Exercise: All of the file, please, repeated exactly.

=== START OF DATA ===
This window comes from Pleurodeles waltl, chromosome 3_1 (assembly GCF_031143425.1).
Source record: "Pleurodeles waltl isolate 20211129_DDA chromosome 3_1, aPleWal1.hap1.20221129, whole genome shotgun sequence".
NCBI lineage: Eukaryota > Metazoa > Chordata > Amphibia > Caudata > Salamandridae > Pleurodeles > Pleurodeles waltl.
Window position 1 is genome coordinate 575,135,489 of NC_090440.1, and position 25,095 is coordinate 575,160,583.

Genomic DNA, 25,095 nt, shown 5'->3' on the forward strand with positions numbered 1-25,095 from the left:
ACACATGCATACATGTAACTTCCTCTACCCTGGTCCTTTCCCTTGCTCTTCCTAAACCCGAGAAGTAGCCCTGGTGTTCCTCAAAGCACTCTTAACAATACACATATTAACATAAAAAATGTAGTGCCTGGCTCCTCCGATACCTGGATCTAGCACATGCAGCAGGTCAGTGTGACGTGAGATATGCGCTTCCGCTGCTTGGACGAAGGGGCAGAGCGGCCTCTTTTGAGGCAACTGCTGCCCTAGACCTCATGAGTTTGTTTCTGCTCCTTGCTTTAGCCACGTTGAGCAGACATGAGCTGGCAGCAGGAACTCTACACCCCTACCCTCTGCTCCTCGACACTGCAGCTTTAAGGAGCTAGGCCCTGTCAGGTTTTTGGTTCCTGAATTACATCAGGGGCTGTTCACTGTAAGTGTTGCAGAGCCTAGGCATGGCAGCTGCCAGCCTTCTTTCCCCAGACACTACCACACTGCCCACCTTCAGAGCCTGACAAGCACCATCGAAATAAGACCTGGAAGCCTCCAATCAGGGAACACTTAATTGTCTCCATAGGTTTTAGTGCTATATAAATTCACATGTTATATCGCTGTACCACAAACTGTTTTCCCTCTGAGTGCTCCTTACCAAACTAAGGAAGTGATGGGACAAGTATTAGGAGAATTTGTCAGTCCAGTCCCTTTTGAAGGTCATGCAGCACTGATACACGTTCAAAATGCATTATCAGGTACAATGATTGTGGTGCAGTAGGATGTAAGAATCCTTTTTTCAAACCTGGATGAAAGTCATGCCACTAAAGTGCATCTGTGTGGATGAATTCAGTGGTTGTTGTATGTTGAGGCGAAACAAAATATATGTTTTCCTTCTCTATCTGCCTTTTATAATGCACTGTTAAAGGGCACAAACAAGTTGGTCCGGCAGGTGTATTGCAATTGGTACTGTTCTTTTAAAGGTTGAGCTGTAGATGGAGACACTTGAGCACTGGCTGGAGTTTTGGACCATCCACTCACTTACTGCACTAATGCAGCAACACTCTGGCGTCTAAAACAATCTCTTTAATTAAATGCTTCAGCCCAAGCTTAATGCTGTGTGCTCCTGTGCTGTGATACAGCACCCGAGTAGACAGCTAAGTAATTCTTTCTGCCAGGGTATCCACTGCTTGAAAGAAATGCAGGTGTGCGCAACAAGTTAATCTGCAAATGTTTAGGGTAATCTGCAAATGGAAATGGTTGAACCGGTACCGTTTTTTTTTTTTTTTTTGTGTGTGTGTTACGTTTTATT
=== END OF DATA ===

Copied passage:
This window comes from Pleurodeles waltl, chromosome 3_1 (assembly GCF_031143425.1).
Source record: "Pleurodeles waltl isolate 20211129_DDA chromosome 3_1, aPleWal1.hap1.20221129, whole genome shotgun sequence".
NCBI lineage: Eukaryota > Metazoa > Chordata > Amphibia > Caudata > Salamandridae > Pleurodeles > Pleurodeles waltl.
Window position 1 is genome coordinate 575,135,489 of NC_090440.1, and position 25,095 is coordinate 575,160,583.

Genomic DNA, 25,095 nt, shown 5'->3' on the forward strand with positions numbered 1-25,095 from the left:
ACACATGCATACATGTAACTTCCTCTACCCTGGTCCTTTCCCTTGCTCTTCCTAAACCCGAGAAGTAGCCCTGGTGTTCCTCAAAGCACTCTTAACAATACACATATTAACATAAAAAATGTAGTGCCTGGCTCCTCCGATACCTGGATCTAGCACATGCAGCAGGTCAGTGTGACGTGAGATATGCGCTTCCGCTGCTTGGACGAAGGGGCAGAGCGGCCTCTTTTGAGGCAACTGCTGCCCTAGACCTCATGAGTTTGTTTCTGCTCCTTGCTTTAGCCACGTTGAGCAGACATGAGCTGGCAGCAGGAACTCTACACCCCTACCCTCTGCTCCTCGACACTGCAGCTTTAAGGAGCTAGGCCCTGTCAGGTTTTTGGTTCCTGAATTACATCAGGGGCTGTTCACTGTAAGTGTTGCAGAGCCTAGGCATGGCAGCTGCCAGCCTTCTTTCCCCAGACACTACCACACTGCCCACCTTCAGAGCCTGACAAGCACCATCGAAATAAGACCTGGAAGCCTCCAATCAGGGAACACTTAATTGTCTCCATAGGTTTTAGTGCTATATAAATTCACATGTTATATCGCTGTACCACAAACTGTTTTCCCTCTGAGTGCTCCTTACCAAACTAAGGAAGTGATGGGACAAGTATTAGGAGAATTTGTCAGTCCAGTCCCTTTTGAAGGTCATGCAGCACTGATACACGTTCAAAATGCATTATCAGGTACAATGATTGTGGTGCAGTAGGATGTAAGAATCCTTTTTTCAAACCTGGATGAAAGTCATGCCACTAAAGTGCATCTGTGTGGATGAATTCAGTGGTTGTTGTATGTTGAGGCGAAACAAAATATATGTTTTCCTTCTCTATCTGCCTTTTATAATGCACTGTTAAAGGGCACAAACAAGTTGGTCCGGCAGGTGTATTGCAATTGGTACTGTTCTTTTAAAGGTTGAGCTGTAGATGGAGACACTTGAGCACTGGCTGGAGTTTTGGACCATCCACTCACTTACTGCACTAATGCAGCAACACTCTGGCGTCTAAAACAATCTCTTTAATTAAATGCTTCAGCCCAAGCTTAATGCTGTGTGCTCCTGTGCTGTGATACAGCACCCGAGTAGACAGCTAAGTAATTCTTTCTGCCAGGGTATCCACTGCTTGAAAGAAATGCAGGTGTGCGCAACAAGTTAATCTGCAAATGTTTAGGGTAATCTGCAAATGGAAATGGTTGAACCGGTACCGTTTTTTTTTTTTTTTTTGTGTGTGTGTTACGTTTTATT